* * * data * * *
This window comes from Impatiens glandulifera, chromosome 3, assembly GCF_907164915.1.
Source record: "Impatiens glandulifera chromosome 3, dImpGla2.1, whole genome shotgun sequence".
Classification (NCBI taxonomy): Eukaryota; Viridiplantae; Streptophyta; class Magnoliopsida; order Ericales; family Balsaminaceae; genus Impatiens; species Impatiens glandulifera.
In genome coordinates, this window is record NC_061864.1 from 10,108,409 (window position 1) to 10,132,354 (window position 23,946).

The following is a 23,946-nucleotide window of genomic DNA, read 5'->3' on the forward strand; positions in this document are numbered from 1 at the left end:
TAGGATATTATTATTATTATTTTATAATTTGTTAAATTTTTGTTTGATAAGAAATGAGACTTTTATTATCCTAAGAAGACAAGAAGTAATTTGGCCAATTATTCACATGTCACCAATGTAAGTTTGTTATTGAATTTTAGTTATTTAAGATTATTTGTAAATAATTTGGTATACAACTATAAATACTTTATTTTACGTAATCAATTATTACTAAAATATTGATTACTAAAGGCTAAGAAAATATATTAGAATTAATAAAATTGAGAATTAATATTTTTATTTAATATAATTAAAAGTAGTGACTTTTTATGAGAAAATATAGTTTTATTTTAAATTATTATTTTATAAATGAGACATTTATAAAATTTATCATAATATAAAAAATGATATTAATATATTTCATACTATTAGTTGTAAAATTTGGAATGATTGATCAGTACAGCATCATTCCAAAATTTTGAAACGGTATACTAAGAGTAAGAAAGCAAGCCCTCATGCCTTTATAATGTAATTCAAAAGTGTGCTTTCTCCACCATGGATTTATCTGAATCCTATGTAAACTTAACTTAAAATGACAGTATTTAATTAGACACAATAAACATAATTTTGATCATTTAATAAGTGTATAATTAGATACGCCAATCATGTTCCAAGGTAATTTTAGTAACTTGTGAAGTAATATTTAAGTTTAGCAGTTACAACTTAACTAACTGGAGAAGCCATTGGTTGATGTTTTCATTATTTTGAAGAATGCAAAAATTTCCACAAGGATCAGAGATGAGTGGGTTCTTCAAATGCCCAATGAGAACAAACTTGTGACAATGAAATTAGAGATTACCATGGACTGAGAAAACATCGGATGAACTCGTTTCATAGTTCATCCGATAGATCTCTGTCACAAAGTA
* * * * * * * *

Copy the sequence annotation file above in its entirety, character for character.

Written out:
This window comes from Impatiens glandulifera, chromosome 3, assembly GCF_907164915.1.
Source record: "Impatiens glandulifera chromosome 3, dImpGla2.1, whole genome shotgun sequence".
Classification (NCBI taxonomy): Eukaryota; Viridiplantae; Streptophyta; class Magnoliopsida; order Ericales; family Balsaminaceae; genus Impatiens; species Impatiens glandulifera.
In genome coordinates, this window is record NC_061864.1 from 10,108,409 (window position 1) to 10,132,354 (window position 23,946).

The following is a 23,946-nucleotide window of genomic DNA, read 5'->3' on the forward strand; positions in this document are numbered from 1 at the left end:
TAGGATATTATTATTATTATTTTATAATTTGTTAAATTTTTGTTTGATAAGAAATGAGACTTTTATTATCCTAAGAAGACAAGAAGTAATTTGGCCAATTATTCACATGTCACCAATGTAAGTTTGTTATTGAATTTTAGTTATTTAAGATTATTTGTAAATAATTTGGTATACAACTATAAATACTTTATTTTACGTAATCAATTATTACTAAAATATTGATTACTAAAGGCTAAGAAAATATATTAGAATTAATAAAATTGAGAATTAATATTTTTATTTAATATAATTAAAAGTAGTGACTTTTTATGAGAAAATATAGTTTTATTTTAAATTATTATTTTATAAATGAGACATTTATAAAATTTATCATAATATAAAAAATGATATTAATATATTTCATACTATTAGTTGTAAAATTTGGAATGATTGATCAGTACAGCATCATTCCAAAATTTTGAAACGGTATACTAAGAGTAAGAAAGCAAGCCCTCATGCCTTTATAATGTAATTCAAAAGTGTGCTTTCTCCACCATGGATTTATCTGAATCCTATGTAAACTTAACTTAAAATGACAGTATTTAATTAGACACAATAAACATAATTTTGATCATTTAATAAGTGTATAATTAGATACGCCAATCATGTTCCAAGGTAATTTTAGTAACTTGTGAAGTAATATTTAAGTTTAGCAGTTACAACTTAACTAACTGGAGAAGCCATTGGTTGATGTTTTCATTATTTTGAAGAATGCAAAAATTTCCACAAGGATCAGAGATGAGTGGGTTCTTCAAATGCCCAATGAGAACAAACTTGTGACAATGAAATTAGAGATTACCATGGACTGAGAAAACATCGGATGAACTCGTTTCATAGTTCATCCGATAGATCTCTGTCACAAAGTA